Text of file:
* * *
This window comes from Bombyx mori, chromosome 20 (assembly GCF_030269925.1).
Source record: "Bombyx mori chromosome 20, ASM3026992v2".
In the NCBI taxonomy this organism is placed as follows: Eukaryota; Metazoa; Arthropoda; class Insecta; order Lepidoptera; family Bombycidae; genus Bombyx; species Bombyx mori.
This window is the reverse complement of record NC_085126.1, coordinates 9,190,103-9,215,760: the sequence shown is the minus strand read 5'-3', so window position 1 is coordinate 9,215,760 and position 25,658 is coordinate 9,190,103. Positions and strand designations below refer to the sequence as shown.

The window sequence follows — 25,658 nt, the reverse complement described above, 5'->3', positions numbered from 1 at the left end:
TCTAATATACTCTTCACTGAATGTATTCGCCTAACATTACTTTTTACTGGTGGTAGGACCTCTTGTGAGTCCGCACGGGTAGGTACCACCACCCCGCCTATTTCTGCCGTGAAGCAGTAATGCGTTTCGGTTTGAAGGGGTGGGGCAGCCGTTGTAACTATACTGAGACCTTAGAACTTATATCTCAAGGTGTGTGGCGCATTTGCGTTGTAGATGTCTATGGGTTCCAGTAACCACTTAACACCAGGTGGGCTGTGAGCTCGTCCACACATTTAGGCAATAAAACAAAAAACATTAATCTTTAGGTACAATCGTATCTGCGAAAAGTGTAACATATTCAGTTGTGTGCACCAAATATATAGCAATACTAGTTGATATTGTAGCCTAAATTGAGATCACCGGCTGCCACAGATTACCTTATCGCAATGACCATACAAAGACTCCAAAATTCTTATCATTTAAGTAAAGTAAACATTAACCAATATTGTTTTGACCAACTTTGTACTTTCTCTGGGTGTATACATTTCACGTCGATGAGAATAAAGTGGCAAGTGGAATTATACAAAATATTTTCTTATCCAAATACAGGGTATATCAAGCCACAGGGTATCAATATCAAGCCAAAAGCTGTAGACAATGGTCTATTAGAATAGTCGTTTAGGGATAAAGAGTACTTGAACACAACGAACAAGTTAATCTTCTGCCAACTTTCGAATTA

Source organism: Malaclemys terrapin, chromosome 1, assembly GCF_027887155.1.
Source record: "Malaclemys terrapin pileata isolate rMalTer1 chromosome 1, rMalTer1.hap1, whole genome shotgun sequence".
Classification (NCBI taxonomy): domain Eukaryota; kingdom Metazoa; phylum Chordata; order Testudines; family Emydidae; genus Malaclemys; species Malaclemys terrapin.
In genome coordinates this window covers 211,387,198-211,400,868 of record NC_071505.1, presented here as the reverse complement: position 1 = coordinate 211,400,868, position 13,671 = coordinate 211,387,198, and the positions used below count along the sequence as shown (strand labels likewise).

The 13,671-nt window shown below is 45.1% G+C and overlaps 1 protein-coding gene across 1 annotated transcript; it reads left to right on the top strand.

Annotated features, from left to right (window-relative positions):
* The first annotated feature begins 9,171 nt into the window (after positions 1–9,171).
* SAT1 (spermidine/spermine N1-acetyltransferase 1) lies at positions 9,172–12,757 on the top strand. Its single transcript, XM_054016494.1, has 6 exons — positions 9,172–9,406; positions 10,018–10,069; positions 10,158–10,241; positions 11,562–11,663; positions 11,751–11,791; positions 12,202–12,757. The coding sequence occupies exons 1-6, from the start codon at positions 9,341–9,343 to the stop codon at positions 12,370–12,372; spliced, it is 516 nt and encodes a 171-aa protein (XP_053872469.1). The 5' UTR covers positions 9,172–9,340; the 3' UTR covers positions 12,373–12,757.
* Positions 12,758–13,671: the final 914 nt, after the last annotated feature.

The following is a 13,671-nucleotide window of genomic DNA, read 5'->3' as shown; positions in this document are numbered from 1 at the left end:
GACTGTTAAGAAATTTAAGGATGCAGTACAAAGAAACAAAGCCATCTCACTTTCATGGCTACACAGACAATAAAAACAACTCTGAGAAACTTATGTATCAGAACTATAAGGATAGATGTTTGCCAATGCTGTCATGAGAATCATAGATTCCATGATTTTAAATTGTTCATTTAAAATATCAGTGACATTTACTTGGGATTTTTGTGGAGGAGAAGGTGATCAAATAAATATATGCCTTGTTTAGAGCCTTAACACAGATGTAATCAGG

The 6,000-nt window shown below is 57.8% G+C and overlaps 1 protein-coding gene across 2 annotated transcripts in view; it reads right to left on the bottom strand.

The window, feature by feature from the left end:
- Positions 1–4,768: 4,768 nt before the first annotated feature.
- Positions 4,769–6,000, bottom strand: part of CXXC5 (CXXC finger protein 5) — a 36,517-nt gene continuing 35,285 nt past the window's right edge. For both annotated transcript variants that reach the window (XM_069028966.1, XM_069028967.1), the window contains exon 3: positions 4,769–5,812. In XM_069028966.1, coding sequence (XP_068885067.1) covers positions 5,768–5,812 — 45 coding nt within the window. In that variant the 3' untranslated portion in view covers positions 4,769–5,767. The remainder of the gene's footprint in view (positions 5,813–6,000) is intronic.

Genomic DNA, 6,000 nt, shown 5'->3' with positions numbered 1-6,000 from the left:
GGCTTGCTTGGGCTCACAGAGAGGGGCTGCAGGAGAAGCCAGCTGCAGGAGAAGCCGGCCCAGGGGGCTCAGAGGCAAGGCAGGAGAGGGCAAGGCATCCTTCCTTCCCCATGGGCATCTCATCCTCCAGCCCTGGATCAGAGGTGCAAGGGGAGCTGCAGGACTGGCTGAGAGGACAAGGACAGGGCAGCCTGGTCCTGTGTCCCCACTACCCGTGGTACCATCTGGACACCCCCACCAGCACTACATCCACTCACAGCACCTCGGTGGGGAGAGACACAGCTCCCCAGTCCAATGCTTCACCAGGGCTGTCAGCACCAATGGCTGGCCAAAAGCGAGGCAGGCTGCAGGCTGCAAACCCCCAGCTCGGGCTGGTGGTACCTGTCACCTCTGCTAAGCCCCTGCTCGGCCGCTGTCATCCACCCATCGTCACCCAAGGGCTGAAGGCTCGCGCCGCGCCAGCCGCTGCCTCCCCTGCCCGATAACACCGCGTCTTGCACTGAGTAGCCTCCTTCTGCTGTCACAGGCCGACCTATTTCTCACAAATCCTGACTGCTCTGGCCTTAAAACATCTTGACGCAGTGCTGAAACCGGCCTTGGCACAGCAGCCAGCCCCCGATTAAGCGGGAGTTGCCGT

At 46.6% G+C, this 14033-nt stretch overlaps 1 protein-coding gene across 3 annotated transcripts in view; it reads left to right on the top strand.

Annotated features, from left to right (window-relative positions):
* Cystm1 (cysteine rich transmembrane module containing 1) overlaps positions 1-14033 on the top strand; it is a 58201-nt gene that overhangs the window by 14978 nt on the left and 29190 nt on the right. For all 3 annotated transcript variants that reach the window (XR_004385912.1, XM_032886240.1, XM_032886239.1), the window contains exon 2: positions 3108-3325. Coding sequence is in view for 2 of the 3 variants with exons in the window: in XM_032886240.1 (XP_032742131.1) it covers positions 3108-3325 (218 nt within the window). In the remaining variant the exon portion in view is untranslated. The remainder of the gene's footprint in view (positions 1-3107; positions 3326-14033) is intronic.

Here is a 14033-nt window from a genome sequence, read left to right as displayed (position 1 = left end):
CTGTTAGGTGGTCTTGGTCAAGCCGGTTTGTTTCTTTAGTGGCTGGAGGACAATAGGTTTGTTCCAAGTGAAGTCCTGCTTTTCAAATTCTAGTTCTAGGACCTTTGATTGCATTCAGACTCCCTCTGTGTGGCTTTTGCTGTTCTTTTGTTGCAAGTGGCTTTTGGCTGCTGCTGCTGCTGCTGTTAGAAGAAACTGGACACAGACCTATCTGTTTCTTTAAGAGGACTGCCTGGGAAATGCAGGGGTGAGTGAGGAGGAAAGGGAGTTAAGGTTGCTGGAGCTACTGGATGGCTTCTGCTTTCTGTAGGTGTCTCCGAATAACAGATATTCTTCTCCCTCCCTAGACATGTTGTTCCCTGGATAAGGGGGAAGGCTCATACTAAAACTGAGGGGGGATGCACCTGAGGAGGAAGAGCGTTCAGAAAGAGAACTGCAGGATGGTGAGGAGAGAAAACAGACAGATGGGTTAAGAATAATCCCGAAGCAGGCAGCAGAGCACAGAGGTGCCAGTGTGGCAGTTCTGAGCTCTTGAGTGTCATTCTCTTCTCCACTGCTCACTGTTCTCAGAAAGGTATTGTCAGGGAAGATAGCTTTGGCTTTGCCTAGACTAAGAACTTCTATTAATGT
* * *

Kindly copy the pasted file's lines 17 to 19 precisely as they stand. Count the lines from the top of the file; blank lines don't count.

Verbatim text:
GACTGTTAAGAAATTTAAGGATGCAGTACAAAGAAACAAAGCCATCTCACTTTCATGGCTACACAGACAATAAAAACAACTCTGAGAAACTTATGTATCAGAACTATAAGGATAGATGTTTGCCAATGCTGTCATGAGAATCATAGATTCCATGATTTTAAATTGTTCATTTAAAATATCAGTGACATTTACTTGGGATTTTTGTGGAGGAGAAGGTGATCAAATAAATATATGCCTTGTTTAGAGCCTTAACACAGATGTAATCAGG

The 6,000-nt window shown below is 57.8% G+C and overlaps 1 protein-coding gene across 2 annotated transcripts in view; it reads right to left on the bottom strand.

The window, feature by feature from the left end: